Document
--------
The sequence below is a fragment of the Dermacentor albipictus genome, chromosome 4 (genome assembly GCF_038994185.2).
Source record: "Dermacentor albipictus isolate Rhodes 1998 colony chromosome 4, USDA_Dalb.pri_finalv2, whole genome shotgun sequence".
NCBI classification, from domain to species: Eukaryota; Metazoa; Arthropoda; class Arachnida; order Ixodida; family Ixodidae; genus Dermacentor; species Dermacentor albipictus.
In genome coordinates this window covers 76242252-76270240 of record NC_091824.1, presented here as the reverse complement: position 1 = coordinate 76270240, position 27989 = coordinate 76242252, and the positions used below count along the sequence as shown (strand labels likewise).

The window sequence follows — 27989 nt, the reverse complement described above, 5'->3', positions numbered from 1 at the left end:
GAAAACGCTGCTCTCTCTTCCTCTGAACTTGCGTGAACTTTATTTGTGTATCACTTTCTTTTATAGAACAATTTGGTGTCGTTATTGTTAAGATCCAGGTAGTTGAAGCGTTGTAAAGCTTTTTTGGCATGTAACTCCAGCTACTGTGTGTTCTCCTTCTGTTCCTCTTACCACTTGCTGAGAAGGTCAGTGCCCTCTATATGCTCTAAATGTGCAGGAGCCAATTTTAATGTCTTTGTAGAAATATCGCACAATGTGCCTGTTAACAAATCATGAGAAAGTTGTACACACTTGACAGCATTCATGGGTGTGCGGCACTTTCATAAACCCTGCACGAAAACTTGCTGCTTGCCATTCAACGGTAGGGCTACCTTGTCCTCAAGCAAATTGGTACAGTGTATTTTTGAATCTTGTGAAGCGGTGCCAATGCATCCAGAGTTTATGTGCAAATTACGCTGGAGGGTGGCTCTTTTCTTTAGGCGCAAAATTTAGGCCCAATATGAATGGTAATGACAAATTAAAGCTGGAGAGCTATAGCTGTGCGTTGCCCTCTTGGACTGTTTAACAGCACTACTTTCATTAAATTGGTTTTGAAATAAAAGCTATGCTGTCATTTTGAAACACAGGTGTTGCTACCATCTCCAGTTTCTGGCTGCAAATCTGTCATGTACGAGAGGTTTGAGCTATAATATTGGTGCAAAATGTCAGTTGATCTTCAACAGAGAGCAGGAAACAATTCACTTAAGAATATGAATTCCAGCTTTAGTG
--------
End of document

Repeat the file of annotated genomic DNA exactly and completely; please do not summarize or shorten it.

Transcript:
The sequence below is a fragment of the Dermacentor albipictus genome, chromosome 4 (genome assembly GCF_038994185.2).
Source record: "Dermacentor albipictus isolate Rhodes 1998 colony chromosome 4, USDA_Dalb.pri_finalv2, whole genome shotgun sequence".
NCBI classification, from domain to species: Eukaryota; Metazoa; Arthropoda; class Arachnida; order Ixodida; family Ixodidae; genus Dermacentor; species Dermacentor albipictus.
In genome coordinates this window covers 76242252-76270240 of record NC_091824.1, presented here as the reverse complement: position 1 = coordinate 76270240, position 27989 = coordinate 76242252, and the positions used below count along the sequence as shown (strand labels likewise).

The window sequence follows — 27989 nt, the reverse complement described above, 5'->3', positions numbered from 1 at the left end:
GAAAACGCTGCTCTCTCTTCCTCTGAACTTGCGTGAACTTTATTTGTGTATCACTTTCTTTTATAGAACAATTTGGTGTCGTTATTGTTAAGATCCAGGTAGTTGAAGCGTTGTAAAGCTTTTTTGGCATGTAACTCCAGCTACTGTGTGTTCTCCTTCTGTTCCTCTTACCACTTGCTGAGAAGGTCAGTGCCCTCTATATGCTCTAAATGTGCAGGAGCCAATTTTAATGTCTTTGTAGAAATATCGCACAATGTGCCTGTTAACAAATCATGAGAAAGTTGTACACACTTGACAGCATTCATGGGTGTGCGGCACTTTCATAAACCCTGCACGAAAACTTGCTGCTTGCCATTCAACGGTAGGGCTACCTTGTCCTCAAGCAAATTGGTACAGTGTATTTTTGAATCTTGTGAAGCGGTGCCAATGCATCCAGAGTTTATGTGCAAATTACGCTGGAGGGTGGCTCTTTTCTTTAGGCGCAAAATTTAGGCCCAATATGAATGGTAATGACAAATTAAAGCTGGAGAGCTATAGCTGTGCGTTGCCCTCTTGGACTGTTTAACAGCACTACTTTCATTAAATTGGTTTTGAAATAAAAGCTATGCTGTCATTTTGAAACACAGGTGTTGCTACCATCTCCAGTTTCTGGCTGCAAATCTGTCATGTACGAGAGGTTTGAGCTATAATATTGGTGCAAAATGTCAGTTGATCTTCAACAGAGAGCAGGAAACAATTCACTTAAGAATATGAATTCCAGCTTTAGTG